By Carolyn Forché
A night without ships. Foghorns called into walled cloud, and you
still alive, drawn to the light as if it were a fire kept by monks,
darkness once crusted with stars, but now death-dark as you sail inward.
Through wild gorse and sea wrack, through heather and torn wool
you ran, pulling me by the hand, so I might see this for once in my life:
the spin and spin of light, the whirring of it, light in search of the lost,
there since the era of fire, era of candles and hollow-wick lamps,
whale oil and solid wick, colza and lard, kerosene and carbide,
the signal fires lighted on this perilous coast in the Tower of Hook.
You say to me stay awake, be like the lensmaker who died with his
lungs full of glass, be the yew in blossom when bees swarm, be
their amber cathedral and even the ghosts of Cistercians will be kind to you.
In a certain light as after rain, in pearled clouds or the water beyond,
seen or sensed water, sea or lake, you would stop still and gaze out
for a long time. Also when fireflies opened and closed in the pines,
and a star appeared, our only heaven. You taught me to live like this.
That after death it would be as it was before we were born. Nothing
to be afraid. Nothing but happiness as unbearable as the dread
from which it comes. Go toward the light always, be without ships.
From this week's New Yorker. Forché's 2004 collection of poems is Blue Hour.
It was a very rainy Monday, and pretty uneventful -- I had a quiet morning doing laundry and other thrilling chores, then went to pick up my new glasses and met my mom for frozen yogurt and a bit of browsing in Macy's and jewelry stores. (We need to get my kids suits that fit them before my niece's Bat Mitzvah next month; they'd rather be tortured with dental implements than taken shopping for clothes.) It was a bit chilly to be really racy for Boobquake, but I did wear my lowest-cut filmy blouse with my tightest black tank top under it.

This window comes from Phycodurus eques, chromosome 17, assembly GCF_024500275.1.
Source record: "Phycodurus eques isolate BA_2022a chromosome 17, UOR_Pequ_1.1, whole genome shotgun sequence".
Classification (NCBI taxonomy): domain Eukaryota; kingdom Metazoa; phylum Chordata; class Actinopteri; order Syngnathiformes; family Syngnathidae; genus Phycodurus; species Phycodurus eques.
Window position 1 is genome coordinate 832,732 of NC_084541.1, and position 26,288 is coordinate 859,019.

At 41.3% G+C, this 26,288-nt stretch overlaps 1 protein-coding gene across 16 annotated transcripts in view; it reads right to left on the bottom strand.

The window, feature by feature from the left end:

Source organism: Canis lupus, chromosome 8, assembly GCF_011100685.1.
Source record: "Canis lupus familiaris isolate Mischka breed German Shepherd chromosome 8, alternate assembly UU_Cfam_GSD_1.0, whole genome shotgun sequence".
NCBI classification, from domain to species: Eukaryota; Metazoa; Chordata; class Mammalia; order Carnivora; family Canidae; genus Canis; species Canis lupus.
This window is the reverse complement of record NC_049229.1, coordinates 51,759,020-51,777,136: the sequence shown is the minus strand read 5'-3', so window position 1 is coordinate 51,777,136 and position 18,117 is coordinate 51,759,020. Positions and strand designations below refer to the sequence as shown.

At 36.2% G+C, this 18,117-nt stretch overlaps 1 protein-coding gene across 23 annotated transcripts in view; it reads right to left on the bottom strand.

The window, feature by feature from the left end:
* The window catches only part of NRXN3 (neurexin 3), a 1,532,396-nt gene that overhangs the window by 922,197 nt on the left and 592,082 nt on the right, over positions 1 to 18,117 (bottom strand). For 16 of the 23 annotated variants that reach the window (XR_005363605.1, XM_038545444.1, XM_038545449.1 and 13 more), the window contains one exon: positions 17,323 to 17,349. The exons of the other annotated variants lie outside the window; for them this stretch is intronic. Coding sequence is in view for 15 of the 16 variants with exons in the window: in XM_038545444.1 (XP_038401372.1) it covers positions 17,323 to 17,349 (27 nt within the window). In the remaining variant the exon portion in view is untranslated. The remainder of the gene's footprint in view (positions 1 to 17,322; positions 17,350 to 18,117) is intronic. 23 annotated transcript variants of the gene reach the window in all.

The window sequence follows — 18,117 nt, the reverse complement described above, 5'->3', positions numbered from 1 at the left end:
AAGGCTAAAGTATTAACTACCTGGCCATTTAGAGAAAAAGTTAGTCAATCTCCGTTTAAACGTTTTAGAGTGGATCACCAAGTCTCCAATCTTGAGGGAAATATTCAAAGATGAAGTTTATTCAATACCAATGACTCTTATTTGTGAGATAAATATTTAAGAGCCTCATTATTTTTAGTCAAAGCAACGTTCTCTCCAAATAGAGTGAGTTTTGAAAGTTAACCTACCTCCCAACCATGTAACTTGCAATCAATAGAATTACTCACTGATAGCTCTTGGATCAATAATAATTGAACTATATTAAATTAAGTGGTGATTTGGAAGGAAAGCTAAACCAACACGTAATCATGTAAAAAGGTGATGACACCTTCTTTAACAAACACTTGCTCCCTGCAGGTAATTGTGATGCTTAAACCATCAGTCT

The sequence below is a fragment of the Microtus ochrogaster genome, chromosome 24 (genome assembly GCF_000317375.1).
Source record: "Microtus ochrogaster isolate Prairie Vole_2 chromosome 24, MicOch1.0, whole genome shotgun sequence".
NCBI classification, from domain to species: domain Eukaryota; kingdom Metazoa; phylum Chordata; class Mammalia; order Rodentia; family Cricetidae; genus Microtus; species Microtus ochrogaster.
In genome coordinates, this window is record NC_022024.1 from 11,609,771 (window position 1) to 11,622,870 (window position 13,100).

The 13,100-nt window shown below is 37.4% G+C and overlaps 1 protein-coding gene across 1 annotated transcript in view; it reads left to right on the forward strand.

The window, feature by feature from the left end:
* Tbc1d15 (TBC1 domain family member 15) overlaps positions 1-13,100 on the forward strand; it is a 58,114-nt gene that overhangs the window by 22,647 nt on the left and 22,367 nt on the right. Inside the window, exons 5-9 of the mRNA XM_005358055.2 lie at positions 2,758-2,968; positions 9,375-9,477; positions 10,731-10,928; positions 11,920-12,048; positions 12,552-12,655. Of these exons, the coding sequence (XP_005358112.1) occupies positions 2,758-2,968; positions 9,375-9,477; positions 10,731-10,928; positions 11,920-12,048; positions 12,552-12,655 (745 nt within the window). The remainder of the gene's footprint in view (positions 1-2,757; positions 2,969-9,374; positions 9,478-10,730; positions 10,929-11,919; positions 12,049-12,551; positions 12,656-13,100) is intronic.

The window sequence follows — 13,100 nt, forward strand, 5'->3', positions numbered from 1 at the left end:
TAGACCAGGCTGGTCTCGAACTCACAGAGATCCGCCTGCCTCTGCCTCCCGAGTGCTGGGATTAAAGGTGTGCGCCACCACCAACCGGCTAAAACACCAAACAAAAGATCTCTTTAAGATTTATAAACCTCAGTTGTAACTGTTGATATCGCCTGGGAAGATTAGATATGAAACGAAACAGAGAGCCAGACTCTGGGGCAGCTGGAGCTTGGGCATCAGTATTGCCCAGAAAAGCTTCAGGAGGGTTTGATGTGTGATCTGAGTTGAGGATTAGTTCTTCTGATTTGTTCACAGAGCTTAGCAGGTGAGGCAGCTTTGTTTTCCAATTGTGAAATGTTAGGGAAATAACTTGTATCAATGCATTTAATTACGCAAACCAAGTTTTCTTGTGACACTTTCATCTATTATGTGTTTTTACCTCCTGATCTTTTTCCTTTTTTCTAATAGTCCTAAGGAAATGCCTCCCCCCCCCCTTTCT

Paul made veggie Swedish meatballs out of Quorn for dinner; we have Swedish meatballs every year at my in-laws' for Christmas, so that solves the dilemma of whether Adam and I will be able to have Christmas dinner with them. In the evening we watched the 1982 HMS Pinafore at Daniel's request now that he's familiar with The Mikado -- along with The Pirates of Penzance, that's my favorite Gilbert and Sullivan operetta and the kids had never seen it, so that was fun! The making-of features on the disc were great too, both the interviews about the production and the footage of sailors on tall ships.
On Sunday when we were at Lake Whetstone, we saw some Canada geese being territorial and chasing a pair of adults and their goslings away from a particular area. For a few minutes I thought Adam was going to jump in the water and separate the aggressive geese from the babies. Here is how it went down:
Someone had been throwing breadcrumbs into the water, even though it is technically illegal, and the goose family came over to investigate.
Soon after, a pair of geese got into an aggressive posture and started chasing the family.
Daddy goose got into an aggressive posture as well...
...and did some flapping and hissing.
Then one of the stealth geese got too close, and the daddy goose bit his neck.
Adam took this photo of the fight with his new camera. Impressive, yes?
Meanwhile the other aggressive goose chased the mother and babies out of the area.
None of the aggressive geese actually attacked the babies, though one of them got dunked at one point. The parents paddled off with them, and the mean geese went back to patrol the shore.